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J Am Vet Med Assoc. 2001 Aug 1;219(3):334-7.

Owner survey of headshaking in horses.

Author information

1
Department of Medicine and Epidemiology, School of Veterinary Medicine, University of California, Davis 95616, USA.

Abstract

OBJECTIVE:

To determine signalment, history, clinical signs, duration, seasonality, and response to various treatments reported by owners for headshaking in horses.

DESIGN:

Owner survey.

ANIMALS:

109 horses with headshaking.

PROCEDURE:

Owners of affected horses completed a survey questionnaire.

RESULTS:

78 affected horses were geldings, 29 were mares, and 2 were stallions. Mean age of onset was 9 years. Headshaking in 64 horses had a seasonal component, and for most horses, headshaking began in spring and ceased in late summer or fall. The most common clinical signs were shaking the head in a vertical plane, acting like an insect was flying up the nostril, snorting excessively, rubbing the muzzle on objects, having an anxious expression while headshaking, worsening of clinical signs with exposure to sunlight, and improvement of clinical signs at night. Treatment with antihistamines, nonsteroidal anti-inflammatory drugs, corticosteroids, antimicrobials, fly control, chiropractic, and acupuncture had limited success. Sixty-one horses had been treated with cyproheptadine; 43 had moderate to substantial improvement.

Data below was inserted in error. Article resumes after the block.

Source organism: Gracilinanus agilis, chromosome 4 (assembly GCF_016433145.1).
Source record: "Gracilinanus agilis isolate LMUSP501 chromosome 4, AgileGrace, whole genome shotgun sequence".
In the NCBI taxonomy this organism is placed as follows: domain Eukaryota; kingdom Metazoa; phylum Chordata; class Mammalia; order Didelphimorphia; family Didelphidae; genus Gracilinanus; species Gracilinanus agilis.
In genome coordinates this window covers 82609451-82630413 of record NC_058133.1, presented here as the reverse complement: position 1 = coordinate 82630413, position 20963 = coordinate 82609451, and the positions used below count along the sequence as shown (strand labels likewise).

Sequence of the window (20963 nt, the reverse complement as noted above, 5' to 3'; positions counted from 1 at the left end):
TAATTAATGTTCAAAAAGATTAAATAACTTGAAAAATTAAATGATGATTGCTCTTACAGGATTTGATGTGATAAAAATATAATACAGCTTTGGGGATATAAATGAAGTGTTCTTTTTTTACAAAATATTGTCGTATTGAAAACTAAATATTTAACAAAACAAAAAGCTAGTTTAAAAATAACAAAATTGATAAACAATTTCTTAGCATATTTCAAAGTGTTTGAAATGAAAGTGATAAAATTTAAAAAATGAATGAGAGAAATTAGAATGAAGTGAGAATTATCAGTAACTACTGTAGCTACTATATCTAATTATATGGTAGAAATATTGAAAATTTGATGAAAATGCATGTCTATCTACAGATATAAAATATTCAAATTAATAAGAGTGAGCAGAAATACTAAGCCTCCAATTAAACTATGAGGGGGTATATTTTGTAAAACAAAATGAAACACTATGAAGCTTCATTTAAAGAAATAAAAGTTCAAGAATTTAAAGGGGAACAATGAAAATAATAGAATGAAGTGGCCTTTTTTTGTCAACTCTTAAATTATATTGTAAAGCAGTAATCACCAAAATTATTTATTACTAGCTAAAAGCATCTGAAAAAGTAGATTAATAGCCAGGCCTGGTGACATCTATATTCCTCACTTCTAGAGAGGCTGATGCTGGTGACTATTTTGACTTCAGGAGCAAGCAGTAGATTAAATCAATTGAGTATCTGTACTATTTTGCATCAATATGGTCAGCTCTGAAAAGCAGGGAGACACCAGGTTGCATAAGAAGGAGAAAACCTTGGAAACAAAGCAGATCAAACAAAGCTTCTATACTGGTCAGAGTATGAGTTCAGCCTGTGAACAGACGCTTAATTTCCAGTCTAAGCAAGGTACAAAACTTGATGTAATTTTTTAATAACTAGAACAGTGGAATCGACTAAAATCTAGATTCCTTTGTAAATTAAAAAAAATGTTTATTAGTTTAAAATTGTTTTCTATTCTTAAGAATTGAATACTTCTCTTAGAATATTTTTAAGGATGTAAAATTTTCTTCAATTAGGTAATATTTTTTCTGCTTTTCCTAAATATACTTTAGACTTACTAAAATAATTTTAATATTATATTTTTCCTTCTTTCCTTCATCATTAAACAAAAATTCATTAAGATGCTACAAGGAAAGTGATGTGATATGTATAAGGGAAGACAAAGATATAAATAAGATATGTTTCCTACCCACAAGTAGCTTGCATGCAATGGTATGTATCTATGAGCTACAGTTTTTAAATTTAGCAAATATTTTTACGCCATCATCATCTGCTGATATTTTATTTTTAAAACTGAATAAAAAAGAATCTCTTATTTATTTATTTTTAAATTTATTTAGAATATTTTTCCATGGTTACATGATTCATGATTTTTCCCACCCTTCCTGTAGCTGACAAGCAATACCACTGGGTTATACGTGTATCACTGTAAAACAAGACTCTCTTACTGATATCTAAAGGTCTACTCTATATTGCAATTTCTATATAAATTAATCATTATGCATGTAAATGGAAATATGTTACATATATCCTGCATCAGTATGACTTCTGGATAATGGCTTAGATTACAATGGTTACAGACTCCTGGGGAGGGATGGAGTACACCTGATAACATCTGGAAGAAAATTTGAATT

CONCLUSIONS AND CLINICAL RELEVANCE:

Headshaking may have many causes. A large subset of horses have similar clinical signs including shaking the head in a vertical plane, acting as if an insect were flying up the nostrils, and rubbing the muzzle on objects. Seasonality and worsening of clinical signs with exposure to light are also common features of this syndrome. Geldings and Thoroughbreds appear to be overrepresented. Cyproheptadine treatment was beneficial in more than two thirds of treated horses.

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PMID:
11497047
[Indexed for MEDLINE]

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